Tuesday, 13 April 2010

Getting started

Today is the first day that I've dedicated to writing since before Christmas and, typically, I can't get started. I've tidied the house, written a few emails and tinkered about with previous blog posts but I haven't yet opened the file which contains the actual novel I'm supposed to be working on. Now I'm writing this blog as a form of procrastination that feels at least a little bit literary. I'm hoping that putting some words on a page will get me in the mood.

Two of my favourite authors on writing are Natalie Goldberg (Writing Down the Bones) http://www.nataliegoldberg.com/and Julia Cameron (The Artist's Way)http://www.theartistsway.com/. Both are advocates of splurging words onto the page as a way of bypassing the inner critic - the nagging voice that tends to get in the way of us achieving our goals. The problem with applying the technique to blogging is that it's a bit like washing dirty laundry in public. No-one really wants to know that I've had an ear infection that's left me temporarily deaf in one ear and that the sunshine is making me want to go outside to play instead of sitting in my office.

So, what's really stopping me from getting started? Largely, I suppose it's fear. I've spent so long working on this book that I can't face the thought of not getting it 'right' this time and yet I'm not entirely sure that I know how to begin. I want to just start at the opening page of the book and then bash away at my keyboard until, 60,000 words later, I've written a fantastic novel that publishers are scrambling to buy. In reality, I don't write like that, and nor do most of the writers I know. Books emerge gradually from snippets and snapshots, images and paragraphs which eventually string together to form some kind of map. There's usually a point for me, when I've written enough of these fragments that I find a place to start and then I can be more chronological. This is a happy moment for me as ultimately, I prefer a more logical approach.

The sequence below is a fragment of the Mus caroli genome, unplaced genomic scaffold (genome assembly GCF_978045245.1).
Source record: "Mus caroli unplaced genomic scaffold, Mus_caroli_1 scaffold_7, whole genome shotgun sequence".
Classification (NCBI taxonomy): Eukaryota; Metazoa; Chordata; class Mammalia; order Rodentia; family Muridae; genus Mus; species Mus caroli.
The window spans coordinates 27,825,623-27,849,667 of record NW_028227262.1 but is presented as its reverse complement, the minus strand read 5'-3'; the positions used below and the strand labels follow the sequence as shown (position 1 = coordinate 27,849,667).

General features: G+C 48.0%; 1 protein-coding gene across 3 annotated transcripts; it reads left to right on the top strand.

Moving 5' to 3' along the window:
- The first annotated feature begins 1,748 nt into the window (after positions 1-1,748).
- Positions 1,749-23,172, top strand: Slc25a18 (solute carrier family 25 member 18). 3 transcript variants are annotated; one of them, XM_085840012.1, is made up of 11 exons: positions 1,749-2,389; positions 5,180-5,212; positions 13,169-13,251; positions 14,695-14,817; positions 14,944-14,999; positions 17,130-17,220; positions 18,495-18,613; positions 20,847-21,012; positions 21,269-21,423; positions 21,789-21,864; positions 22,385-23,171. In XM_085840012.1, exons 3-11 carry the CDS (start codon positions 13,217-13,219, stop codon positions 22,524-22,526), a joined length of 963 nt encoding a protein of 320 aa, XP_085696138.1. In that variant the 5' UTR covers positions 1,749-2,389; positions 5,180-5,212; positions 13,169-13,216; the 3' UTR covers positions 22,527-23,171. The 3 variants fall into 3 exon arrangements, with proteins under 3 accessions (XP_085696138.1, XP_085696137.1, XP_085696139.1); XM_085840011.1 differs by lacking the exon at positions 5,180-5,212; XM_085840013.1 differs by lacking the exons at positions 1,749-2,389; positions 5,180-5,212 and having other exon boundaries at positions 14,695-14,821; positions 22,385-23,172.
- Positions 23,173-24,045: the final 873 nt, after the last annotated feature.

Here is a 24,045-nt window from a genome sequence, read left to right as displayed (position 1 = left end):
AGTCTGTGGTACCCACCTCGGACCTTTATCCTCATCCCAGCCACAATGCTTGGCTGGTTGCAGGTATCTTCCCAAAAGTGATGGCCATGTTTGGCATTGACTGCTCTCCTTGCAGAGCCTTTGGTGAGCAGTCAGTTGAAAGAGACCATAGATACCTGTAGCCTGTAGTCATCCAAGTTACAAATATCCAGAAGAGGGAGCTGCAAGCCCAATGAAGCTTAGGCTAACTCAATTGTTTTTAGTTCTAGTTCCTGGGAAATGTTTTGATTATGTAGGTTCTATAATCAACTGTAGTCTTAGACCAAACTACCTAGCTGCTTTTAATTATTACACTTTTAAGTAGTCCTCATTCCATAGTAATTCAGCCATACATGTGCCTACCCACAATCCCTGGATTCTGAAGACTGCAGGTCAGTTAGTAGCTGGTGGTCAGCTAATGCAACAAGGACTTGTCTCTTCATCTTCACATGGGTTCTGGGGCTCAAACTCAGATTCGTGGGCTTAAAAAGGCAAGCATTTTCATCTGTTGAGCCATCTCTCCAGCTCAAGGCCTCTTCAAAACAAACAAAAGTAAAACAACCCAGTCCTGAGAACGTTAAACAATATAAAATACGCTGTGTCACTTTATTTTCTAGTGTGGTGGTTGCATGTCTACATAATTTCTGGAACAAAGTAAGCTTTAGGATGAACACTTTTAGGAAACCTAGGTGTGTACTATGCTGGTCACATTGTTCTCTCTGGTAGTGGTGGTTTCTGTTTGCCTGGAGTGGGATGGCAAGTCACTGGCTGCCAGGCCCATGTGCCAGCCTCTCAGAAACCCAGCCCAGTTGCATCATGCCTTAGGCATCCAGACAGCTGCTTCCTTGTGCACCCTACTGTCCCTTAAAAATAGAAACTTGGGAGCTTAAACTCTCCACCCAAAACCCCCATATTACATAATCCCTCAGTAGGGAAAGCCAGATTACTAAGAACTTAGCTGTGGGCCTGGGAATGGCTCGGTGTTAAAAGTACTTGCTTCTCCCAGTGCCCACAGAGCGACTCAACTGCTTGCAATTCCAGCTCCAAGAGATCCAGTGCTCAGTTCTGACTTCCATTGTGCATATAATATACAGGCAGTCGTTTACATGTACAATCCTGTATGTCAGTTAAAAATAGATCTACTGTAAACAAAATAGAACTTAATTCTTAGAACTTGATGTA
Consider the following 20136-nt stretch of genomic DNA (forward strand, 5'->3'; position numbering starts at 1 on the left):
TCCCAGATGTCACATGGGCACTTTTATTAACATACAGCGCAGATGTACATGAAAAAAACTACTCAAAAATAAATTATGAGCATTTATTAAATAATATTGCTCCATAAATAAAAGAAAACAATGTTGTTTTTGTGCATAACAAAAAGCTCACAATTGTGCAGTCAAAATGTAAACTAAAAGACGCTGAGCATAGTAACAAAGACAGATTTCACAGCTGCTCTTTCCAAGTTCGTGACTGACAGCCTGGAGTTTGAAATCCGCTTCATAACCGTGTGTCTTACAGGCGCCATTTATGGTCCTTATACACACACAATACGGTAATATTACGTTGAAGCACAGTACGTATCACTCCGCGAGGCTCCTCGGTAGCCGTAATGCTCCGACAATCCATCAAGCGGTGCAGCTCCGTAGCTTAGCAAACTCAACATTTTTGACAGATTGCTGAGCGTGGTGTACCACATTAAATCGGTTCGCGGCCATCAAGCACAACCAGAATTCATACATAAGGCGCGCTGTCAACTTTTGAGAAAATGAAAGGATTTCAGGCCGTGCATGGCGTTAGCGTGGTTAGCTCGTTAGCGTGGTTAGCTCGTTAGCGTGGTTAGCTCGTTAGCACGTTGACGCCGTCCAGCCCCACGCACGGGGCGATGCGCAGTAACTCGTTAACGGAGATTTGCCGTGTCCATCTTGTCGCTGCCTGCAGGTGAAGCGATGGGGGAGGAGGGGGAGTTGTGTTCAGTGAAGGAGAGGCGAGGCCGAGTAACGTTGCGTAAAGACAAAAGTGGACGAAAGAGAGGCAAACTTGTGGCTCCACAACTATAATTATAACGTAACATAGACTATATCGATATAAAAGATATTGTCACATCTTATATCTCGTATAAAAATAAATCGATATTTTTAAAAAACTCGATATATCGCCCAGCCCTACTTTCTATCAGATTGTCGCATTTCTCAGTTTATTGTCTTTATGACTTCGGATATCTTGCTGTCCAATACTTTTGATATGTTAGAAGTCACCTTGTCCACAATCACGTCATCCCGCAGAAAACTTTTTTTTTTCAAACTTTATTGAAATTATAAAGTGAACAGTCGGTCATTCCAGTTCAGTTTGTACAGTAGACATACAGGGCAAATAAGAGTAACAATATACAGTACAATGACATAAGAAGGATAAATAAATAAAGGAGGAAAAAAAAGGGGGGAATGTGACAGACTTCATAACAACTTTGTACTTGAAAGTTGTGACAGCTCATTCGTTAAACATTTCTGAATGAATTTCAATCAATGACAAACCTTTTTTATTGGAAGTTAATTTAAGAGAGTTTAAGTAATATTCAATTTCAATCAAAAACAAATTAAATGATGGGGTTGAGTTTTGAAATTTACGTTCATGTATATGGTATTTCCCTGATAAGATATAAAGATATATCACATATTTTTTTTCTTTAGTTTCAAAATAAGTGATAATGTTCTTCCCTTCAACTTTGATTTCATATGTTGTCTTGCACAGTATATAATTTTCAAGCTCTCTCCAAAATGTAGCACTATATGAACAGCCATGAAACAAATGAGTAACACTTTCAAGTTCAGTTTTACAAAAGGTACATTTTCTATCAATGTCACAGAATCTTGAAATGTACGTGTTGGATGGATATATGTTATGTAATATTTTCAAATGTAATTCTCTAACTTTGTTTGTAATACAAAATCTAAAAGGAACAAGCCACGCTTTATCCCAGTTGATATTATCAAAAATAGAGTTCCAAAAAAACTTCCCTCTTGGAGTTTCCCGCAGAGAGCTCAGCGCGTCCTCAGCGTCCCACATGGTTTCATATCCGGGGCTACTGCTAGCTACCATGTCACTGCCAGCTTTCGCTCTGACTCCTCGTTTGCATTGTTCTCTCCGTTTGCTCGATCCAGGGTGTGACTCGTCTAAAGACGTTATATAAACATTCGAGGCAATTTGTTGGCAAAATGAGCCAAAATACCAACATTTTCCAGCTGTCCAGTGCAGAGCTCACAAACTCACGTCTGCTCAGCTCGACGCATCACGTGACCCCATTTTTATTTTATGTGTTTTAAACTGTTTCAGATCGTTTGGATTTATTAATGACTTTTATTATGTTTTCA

The process of redrafting this book is very different from anything else I've done because the plot and characters are fully formed in my head but the way of telling the story remains a bit mysterious. I know that the book will be written in the alternating voices of my two protagonists (Tag and Lorna) but I'm not sure at which point in their journeys I'll join them. I'm also still not sure whether to write to the book in the past or the present tense. I really like the experiments with the present tense that I've done but I'm not sure whether it might get wearing for a reader to read a whole novel in this tense. On the other hand, my friend, Bryony Doran did it really effectively in her novel, The China Bird (http://www.bryonydoran.com/), and readers voted her book the winner of the Hookline competition so it must have been okay for them. I wonder if young people (and publishers of young adult fiction) would be so tolerant as it's so commonplace for books to be written in the past tense?

The other issue is to do with the opening. We all know that books need to grab their readers (publishers and agents are no exception) from the first page, usually throwing us straight into the action and providing us with hooks and questions that make us want to read on. With two protagonists though, there's the question of who I give the opening page to and also, if I decide to use the present tense, it limits my options. I wrote what I thought was a great opening/prologue and then realised that I couldn't easily start with the ending and then go back to the beginning when I'm writing in the present tense.

I've posed these as questions for my first post on www.groupthing.org where I've published one of my possible beginnings that is in the present tense. The post should be up there in the next few days. In the meantime, I'm going to have to do what any writing guru would suggest and just start putting one word after another and see where it leads me. It's got to be better than doing more housework.

1 comment:

  1. Good luck!
    As you say, just put one word in front of teh othwr, you can always go back and edit.
    Personally, presnet tense is a bit wearing for me, but it can work in small chunks, or if handled well, so go with whatever feels right, i suppose ;)